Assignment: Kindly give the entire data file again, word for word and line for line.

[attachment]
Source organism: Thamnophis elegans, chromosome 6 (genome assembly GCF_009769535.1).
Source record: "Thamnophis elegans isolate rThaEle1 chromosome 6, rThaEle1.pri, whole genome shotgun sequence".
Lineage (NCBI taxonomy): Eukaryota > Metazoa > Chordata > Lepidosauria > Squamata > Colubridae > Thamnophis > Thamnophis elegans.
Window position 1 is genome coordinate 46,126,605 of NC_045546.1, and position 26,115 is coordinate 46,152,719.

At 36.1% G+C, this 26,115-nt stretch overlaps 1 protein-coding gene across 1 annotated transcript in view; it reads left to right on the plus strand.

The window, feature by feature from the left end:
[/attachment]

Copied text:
Source organism: Thamnophis elegans, chromosome 6 (genome assembly GCF_009769535.1).
Source record: "Thamnophis elegans isolate rThaEle1 chromosome 6, rThaEle1.pri, whole genome shotgun sequence".
Lineage (NCBI taxonomy): Eukaryota > Metazoa > Chordata > Lepidosauria > Squamata > Colubridae > Thamnophis > Thamnophis elegans.
Window position 1 is genome coordinate 46,126,605 of NC_045546.1, and position 26,115 is coordinate 46,152,719.

At 36.1% G+C, this 26,115-nt stretch overlaps 1 protein-coding gene across 1 annotated transcript in view; it reads left to right on the plus strand.

The window, feature by feature from the left end: